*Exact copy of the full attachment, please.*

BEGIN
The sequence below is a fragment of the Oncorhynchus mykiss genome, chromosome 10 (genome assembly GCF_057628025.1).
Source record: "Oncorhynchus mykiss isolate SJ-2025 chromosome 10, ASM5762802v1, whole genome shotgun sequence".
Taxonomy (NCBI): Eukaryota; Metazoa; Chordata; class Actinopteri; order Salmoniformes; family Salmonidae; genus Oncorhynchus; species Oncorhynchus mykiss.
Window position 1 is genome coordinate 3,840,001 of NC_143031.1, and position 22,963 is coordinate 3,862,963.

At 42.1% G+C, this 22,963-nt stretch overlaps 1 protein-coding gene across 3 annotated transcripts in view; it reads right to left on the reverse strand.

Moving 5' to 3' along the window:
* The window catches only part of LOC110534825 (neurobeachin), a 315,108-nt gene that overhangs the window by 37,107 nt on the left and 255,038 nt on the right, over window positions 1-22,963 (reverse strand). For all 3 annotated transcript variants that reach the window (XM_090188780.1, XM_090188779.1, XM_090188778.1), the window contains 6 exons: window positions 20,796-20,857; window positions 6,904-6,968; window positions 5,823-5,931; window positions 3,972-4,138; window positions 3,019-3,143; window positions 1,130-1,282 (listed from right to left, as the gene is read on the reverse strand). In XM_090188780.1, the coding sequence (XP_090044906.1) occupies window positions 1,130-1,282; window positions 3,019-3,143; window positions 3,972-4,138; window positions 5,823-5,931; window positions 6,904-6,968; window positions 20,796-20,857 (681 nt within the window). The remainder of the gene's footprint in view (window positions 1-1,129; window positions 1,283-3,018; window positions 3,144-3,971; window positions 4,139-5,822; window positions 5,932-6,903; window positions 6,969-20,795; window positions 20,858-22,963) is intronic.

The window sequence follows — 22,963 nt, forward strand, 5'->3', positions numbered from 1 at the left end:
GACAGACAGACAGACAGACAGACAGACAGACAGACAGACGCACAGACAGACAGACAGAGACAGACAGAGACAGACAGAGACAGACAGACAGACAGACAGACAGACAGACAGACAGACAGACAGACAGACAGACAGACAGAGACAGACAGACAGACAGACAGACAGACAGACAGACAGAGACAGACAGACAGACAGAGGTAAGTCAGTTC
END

The sequence below is a fragment of the Oncorhynchus mykiss genome, chromosome 10 (genome assembly GCF_057628025.1).
Source record: "Oncorhynchus mykiss isolate SJ-2025 chromosome 10, ASM5762802v1, whole genome shotgun sequence".
Taxonomy (NCBI): Eukaryota; Metazoa; Chordata; class Actinopteri; order Salmoniformes; family Salmonidae; genus Oncorhynchus; species Oncorhynchus mykiss.
Window position 1 is genome coordinate 3,840,001 of NC_143031.1, and position 22,963 is coordinate 3,862,963.

At 42.1% G+C, this 22,963-nt stretch overlaps 1 protein-coding gene across 3 annotated transcripts in view; it reads right to left on the reverse strand.

Moving 5' to 3' along the window:
* The window catches only part of LOC110534825 (neurobeachin), a 315,108-nt gene that overhangs the window by 37,107 nt on the left and 255,038 nt on the right, over window positions 1-22,963 (reverse strand). For all 3 annotated transcript variants that reach the window (XM_090188780.1, XM_090188779.1, XM_090188778.1), the window contains 6 exons: window positions 20,796-20,857; window positions 6,904-6,968; window positions 5,823-5,931; window positions 3,972-4,138; window positions 3,019-3,143; window positions 1,130-1,282 (listed from right to left, as the gene is read on the reverse strand). In XM_090188780.1, the coding sequence (XP_090044906.1) occupies window positions 1,130-1,282; window positions 3,019-3,143; window positions 3,972-4,138; window positions 5,823-5,931; window positions 6,904-6,968; window positions 20,796-20,857 (681 nt within the window). The remainder of the gene's footprint in view (window positions 1-1,129; window positions 1,283-3,018; window positions 3,144-3,971; window positions 4,139-5,822; window positions 5,932-6,903; window positions 6,969-20,795; window positions 20,858-22,963) is intronic.

The window sequence follows — 22,963 nt, forward strand, 5'->3', positions numbered from 1 at the left end:
GACAGACAGACAGACAGACAGACAGACAGACAGACAGACGCACAGACAGACAGACAGAGACAGACAGAGACAGACAGAGACAGACAGACAGACAGACAGACAGACAGACAGACAGACAGACAGACAGACAGACAGACAGAGACAGACAGACAGACAGACAGACAGACAGACAGACAGAGACAGACAGACAGACAGAGGTAAGTCAGTTC